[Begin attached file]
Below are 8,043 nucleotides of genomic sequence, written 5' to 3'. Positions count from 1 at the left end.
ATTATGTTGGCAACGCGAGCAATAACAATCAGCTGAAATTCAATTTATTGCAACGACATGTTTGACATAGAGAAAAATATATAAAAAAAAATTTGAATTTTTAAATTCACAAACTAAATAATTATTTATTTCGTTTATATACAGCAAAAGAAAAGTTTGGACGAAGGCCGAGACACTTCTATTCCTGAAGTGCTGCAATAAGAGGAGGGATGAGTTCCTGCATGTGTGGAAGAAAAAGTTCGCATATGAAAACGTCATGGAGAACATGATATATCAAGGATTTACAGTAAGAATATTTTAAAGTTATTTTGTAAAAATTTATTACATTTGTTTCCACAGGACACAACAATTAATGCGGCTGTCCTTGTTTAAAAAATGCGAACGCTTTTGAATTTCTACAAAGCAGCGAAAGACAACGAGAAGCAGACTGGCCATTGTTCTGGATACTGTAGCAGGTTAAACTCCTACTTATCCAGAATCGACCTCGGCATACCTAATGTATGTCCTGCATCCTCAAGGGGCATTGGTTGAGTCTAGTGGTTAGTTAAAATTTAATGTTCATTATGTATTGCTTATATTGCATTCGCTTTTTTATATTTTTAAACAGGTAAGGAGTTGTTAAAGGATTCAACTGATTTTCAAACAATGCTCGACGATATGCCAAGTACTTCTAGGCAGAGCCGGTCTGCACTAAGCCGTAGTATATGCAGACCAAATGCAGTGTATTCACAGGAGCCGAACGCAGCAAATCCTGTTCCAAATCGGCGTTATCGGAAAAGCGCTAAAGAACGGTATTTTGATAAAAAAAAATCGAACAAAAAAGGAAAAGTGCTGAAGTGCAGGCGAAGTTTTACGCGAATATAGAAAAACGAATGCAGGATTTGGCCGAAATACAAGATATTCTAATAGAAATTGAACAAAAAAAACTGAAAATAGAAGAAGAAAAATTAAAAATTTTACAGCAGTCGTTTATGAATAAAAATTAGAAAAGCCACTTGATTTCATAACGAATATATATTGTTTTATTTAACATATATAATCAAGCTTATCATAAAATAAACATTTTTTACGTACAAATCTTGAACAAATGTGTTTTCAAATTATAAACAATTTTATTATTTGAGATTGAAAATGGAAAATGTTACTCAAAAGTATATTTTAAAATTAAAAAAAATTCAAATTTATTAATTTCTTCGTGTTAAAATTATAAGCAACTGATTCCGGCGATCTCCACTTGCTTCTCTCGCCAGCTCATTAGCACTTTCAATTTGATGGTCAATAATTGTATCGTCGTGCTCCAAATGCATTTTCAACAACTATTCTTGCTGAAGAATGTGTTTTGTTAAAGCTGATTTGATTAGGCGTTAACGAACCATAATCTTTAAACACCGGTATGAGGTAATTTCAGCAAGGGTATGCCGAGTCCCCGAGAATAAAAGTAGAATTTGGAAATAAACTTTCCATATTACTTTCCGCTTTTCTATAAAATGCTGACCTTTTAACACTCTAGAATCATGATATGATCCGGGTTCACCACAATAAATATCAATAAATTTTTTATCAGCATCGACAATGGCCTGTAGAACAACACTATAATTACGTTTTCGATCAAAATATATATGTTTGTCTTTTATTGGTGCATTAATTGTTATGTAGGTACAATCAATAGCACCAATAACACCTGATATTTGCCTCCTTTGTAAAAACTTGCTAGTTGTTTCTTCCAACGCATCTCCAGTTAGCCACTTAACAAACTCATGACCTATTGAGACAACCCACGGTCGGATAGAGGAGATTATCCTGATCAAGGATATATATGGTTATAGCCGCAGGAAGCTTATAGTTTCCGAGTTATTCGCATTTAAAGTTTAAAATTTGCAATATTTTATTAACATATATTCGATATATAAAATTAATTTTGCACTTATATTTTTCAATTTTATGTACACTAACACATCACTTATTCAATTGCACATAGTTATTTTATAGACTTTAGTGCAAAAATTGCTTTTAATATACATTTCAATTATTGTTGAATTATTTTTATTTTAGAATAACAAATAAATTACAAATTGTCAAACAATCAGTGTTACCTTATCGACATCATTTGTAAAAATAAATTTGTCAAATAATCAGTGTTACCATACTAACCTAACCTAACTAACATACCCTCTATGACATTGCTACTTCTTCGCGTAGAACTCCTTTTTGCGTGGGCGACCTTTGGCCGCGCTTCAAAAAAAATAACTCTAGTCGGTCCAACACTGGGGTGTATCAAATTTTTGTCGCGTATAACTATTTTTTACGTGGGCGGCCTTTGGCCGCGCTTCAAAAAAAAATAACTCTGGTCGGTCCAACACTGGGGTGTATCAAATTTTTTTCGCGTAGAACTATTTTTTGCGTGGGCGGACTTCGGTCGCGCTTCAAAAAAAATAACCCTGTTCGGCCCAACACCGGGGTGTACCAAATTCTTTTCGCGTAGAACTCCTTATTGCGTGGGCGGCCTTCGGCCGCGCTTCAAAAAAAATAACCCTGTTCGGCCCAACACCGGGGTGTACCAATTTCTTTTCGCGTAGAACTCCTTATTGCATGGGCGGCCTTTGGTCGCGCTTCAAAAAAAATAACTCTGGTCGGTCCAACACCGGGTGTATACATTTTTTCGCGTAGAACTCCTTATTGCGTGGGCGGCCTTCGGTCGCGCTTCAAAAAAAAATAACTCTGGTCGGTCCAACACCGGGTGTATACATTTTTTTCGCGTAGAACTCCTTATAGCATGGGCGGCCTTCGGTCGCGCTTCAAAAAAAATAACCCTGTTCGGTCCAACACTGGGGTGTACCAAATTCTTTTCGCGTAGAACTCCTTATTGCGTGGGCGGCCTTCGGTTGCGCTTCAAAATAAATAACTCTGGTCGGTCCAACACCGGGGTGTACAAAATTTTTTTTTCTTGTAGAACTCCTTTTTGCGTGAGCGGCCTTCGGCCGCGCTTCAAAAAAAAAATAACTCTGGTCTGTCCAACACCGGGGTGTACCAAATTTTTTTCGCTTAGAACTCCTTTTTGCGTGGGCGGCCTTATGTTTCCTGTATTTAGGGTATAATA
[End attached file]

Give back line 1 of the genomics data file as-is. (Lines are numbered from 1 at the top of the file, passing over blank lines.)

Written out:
Below are 8,043 nucleotides of genomic sequence, written 5' to 3'. Positions count from 1 at the left end.